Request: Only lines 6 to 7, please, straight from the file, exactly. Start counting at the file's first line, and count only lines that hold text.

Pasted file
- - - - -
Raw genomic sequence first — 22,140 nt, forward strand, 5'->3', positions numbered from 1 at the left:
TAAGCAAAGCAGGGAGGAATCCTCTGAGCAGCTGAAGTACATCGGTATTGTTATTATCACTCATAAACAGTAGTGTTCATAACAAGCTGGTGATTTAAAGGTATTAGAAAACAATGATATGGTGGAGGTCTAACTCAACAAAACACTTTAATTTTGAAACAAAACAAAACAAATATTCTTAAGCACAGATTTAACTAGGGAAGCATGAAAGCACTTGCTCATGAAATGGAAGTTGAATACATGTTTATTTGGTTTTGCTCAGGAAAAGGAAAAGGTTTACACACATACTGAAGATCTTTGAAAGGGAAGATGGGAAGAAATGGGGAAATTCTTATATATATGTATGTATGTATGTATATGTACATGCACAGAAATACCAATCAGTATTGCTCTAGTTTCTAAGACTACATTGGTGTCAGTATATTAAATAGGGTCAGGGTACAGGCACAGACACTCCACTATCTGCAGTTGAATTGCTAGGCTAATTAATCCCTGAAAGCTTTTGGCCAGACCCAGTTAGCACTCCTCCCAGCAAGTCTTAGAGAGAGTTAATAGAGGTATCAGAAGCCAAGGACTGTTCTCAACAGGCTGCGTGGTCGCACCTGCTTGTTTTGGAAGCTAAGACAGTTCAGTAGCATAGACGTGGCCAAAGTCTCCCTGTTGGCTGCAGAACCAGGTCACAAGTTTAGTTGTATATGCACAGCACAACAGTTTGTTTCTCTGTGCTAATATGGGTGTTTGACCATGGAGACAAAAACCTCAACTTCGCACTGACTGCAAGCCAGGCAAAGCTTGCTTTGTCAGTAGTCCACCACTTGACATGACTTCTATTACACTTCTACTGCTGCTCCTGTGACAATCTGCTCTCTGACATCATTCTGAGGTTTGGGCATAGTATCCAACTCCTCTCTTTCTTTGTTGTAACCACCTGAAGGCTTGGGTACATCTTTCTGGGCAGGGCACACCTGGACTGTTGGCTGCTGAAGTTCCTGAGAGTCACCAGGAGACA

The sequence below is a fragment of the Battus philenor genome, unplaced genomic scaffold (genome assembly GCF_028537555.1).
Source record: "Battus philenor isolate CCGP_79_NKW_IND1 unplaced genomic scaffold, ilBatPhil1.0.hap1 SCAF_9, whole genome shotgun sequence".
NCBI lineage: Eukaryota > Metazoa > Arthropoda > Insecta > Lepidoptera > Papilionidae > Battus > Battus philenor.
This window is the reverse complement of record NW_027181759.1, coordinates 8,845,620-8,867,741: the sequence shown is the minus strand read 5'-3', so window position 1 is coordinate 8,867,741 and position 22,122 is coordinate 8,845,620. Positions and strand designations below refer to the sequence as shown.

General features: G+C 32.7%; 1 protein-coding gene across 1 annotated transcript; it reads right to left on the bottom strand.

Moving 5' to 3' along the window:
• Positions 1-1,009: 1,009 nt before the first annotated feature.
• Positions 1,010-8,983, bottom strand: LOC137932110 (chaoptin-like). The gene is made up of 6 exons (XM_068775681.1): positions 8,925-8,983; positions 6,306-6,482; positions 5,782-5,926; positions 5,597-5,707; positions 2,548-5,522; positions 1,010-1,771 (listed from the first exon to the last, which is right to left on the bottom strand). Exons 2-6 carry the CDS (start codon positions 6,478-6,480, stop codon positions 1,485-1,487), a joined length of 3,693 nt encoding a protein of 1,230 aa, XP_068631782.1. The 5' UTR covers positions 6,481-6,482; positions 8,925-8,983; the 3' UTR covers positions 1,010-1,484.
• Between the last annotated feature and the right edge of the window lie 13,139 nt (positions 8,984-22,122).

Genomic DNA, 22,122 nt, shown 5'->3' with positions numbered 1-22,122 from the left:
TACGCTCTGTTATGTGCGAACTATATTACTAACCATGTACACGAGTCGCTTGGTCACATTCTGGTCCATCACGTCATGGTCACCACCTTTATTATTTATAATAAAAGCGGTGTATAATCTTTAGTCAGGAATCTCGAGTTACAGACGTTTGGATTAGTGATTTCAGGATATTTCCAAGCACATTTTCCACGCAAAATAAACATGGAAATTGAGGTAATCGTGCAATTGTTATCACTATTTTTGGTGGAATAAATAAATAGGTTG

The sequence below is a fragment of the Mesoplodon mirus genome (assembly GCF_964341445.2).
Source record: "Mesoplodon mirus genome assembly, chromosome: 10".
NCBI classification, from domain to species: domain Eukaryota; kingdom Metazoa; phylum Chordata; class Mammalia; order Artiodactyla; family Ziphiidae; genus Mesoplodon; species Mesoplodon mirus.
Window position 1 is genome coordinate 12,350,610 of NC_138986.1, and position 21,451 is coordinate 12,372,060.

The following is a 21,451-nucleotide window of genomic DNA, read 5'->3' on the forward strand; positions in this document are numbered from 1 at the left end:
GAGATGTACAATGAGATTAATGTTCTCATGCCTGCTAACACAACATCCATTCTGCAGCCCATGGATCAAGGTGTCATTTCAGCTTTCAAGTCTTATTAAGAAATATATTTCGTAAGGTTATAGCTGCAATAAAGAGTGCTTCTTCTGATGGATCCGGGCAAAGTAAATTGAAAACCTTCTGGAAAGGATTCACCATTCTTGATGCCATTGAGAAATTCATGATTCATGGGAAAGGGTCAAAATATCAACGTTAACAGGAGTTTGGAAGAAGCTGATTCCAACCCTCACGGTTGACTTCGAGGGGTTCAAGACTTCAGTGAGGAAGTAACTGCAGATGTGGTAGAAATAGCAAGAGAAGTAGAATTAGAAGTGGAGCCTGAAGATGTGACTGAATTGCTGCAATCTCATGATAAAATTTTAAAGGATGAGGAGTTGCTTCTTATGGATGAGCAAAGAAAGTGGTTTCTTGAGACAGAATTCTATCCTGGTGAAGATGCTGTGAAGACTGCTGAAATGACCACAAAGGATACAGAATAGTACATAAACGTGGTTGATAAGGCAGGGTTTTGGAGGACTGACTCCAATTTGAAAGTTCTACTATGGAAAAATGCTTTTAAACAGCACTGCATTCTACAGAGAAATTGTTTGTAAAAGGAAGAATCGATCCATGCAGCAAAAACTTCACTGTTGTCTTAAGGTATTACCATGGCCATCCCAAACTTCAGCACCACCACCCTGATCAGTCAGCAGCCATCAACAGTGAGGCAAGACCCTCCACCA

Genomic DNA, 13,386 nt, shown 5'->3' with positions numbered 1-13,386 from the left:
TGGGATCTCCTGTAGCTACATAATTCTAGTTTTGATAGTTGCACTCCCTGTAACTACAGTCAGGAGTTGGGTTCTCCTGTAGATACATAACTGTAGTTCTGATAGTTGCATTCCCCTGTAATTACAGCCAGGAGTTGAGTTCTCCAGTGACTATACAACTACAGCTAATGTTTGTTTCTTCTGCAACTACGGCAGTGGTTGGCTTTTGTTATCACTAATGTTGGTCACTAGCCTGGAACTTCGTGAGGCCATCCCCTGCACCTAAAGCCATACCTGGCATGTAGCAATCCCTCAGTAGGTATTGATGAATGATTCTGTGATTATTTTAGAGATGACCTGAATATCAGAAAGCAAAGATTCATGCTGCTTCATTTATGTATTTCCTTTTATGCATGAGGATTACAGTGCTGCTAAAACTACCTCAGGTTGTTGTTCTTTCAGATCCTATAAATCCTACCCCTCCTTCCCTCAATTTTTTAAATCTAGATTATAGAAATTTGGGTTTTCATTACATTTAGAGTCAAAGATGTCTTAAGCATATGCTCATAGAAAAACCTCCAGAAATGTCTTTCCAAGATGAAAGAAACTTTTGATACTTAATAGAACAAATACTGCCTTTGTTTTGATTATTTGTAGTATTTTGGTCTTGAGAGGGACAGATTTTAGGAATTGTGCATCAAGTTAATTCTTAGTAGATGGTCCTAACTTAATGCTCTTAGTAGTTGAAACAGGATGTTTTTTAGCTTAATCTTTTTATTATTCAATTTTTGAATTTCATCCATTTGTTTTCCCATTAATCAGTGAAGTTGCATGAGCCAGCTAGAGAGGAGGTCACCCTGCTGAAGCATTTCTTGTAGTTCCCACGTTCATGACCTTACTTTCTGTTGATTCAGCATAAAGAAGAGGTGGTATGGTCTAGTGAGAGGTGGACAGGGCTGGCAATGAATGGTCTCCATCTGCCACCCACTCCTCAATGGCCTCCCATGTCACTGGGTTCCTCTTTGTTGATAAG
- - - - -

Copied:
This window is the reverse complement of record NW_027181759.1, coordinates 8,845,620-8,867,741: the sequence shown is the minus strand read 5'-3', so window position 1 is coordinate 8,867,741 and position 22,122 is coordinate 8,845,620. Positions and strand designations below refer to the sequence as shown.

General features: G+C 32.7%; 1 protein-coding gene across 1 annotated transcript; it reads right to left on the bottom strand.